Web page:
The Case for Nuclear Power

By PATRICK MOORE, Ph.D., a co-founder and former leader of Greenpeace, currently (2009) co-chair of the Clean and Safe Energy Coalition.

AN HISTORICAL DOCUMENT: This article first appeared in the C.E.P Quarterly, spring 2009, Vol 4, #3


When I helped found Greenpeace in the early 1970s, I was convinced that nuclear energy was wrong for the world. Now I realize that it may just be the best power technology for the future.
Nuclear energy has proved safe and secure while it generates virtually emissions-free electricity for our homes and businesses. But at the same time, there is general concern that our continued reliance on energy sources that emit significant amounts of greenhouse gases may be harming our environment.
As a result, most of the industrialized world is engaged in a broad effort to identify ways to reduce its use of carbon-based energy. Ironically, while many environmentalists promote this cause, there are still some who have not fully embraced an obvious solution – nuclear power.
The simple fact is nuclear energy has a much more positive track record than its critics will concede – both on safety and environmental grounds. In the United States, nuclear energy produces almost 75 percent of the nation’s clean electricity, while providing power to one out of every five homes and businesses. Nuclear power plants help America avoid almost 700 million metric tons of carbon dioxide per year, the same impact as taking 99 percent of all passenger cars off the country’s roadways.
Our world’s environmental challenges would not be so serious if it weren’t for the fact that our energy needs are growing. By the year 2030, Americans are going to need 21 percent more electricity, fueled by a growing population and the proliferation of consumer electronics, among other things. While these technological advances enable society to be more productive, we need a power source that isn’t harmful to our environment.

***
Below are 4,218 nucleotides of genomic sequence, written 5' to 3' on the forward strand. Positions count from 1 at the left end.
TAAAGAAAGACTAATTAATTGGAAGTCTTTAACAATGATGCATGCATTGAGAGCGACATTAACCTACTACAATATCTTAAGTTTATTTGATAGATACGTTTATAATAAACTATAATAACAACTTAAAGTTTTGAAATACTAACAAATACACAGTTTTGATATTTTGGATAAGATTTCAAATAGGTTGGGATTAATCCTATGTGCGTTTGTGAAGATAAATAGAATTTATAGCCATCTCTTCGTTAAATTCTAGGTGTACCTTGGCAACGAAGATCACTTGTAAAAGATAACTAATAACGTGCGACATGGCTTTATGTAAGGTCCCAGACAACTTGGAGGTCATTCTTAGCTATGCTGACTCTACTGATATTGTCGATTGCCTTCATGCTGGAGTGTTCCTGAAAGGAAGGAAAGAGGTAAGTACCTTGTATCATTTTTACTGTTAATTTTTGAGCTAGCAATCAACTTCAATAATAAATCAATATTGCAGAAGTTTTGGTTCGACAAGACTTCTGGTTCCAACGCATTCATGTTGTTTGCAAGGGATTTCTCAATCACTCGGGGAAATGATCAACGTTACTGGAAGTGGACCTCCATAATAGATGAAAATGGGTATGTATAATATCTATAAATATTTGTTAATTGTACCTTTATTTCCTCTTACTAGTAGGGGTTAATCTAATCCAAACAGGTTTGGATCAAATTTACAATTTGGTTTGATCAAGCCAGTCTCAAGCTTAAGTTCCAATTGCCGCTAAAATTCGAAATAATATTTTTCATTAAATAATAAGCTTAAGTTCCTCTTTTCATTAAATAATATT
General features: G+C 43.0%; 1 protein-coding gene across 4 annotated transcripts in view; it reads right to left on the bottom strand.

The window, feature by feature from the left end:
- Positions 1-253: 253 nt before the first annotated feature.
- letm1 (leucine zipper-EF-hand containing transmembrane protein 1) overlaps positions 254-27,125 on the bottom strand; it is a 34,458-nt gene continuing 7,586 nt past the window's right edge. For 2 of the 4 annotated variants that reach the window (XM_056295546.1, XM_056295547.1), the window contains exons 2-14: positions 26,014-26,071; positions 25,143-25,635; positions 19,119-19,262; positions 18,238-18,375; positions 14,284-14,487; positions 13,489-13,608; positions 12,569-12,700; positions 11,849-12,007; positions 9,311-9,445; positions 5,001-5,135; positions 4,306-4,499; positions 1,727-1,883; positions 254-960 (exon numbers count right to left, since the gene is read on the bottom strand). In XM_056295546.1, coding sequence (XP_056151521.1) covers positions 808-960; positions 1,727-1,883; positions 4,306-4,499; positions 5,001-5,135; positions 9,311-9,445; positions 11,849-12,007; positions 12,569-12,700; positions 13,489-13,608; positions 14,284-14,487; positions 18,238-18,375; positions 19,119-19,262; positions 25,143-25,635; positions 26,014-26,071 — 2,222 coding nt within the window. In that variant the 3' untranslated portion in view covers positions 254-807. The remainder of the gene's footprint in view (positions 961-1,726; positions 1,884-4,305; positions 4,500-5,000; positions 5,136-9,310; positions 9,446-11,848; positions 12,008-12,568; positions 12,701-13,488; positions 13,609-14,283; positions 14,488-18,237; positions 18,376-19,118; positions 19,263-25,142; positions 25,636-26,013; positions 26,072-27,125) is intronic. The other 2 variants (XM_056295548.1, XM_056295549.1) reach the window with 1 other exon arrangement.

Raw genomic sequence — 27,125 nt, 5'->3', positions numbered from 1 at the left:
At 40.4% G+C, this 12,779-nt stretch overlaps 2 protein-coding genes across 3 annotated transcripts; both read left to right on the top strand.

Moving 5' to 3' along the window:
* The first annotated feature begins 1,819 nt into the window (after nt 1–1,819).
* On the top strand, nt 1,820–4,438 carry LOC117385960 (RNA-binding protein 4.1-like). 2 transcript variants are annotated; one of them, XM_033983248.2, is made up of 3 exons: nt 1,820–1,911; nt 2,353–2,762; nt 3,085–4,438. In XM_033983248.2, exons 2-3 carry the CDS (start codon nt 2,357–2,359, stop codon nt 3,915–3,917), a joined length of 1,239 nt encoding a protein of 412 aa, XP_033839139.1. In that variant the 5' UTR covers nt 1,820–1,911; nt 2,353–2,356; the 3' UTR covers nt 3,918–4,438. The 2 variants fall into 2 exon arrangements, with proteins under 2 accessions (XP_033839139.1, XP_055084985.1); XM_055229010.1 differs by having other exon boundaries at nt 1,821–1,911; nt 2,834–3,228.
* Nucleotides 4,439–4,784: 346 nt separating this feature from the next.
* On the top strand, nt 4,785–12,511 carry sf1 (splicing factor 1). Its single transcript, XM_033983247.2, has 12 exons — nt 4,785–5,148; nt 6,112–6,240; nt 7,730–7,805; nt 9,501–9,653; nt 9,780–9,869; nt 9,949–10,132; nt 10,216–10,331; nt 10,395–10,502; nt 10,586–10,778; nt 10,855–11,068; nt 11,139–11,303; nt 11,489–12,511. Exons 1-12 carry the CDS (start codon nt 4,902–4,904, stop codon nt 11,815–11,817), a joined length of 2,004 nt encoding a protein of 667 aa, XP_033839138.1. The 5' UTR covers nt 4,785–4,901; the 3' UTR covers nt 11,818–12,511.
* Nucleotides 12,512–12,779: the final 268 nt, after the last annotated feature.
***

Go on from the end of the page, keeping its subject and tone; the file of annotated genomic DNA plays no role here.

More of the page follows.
Emissions Free and 24/7
The nation wants to cut its dependence on foreign oil, a situation that makes it vulnerable to the whims of foreign regimes. While some electricity still comes from burning oil, nuclear energy’s real benefits to U.S. energy security will come as the transportation sector shifts from petroleum to electricity.
The plain fact is, without nuclear energy we would be in an even deeper hole in terms of our energy demand, environmental protections, and national security. Promising renewable technologies such as hydroelectric geothermal, biomass, and wind will all play a meaningful role in the nation’s future. But even if those sources contribute 25 percent of electricity needs by 2025, as President Barack Obama may seek to mandate, we still need to account for the remaining three-quarters of our electrical power. Nuclear energy is the only large-scale, virtually emissions-free solution that runs around the clock.
Given this, it is no surprise that a nuclear renaissance is unfolding. Across the nation, more than 30 new reactors are being considered. Ten states have passed policies instituting some form of cost recovery assurance for nuclear plant construction. Three states have introduced – and one has passed – legislation requiring that nuclear energy be included in some form of clean or alternative energy portfolio. And six of the 13 states with moratoria on new nuclear plants are considering lifting those bans.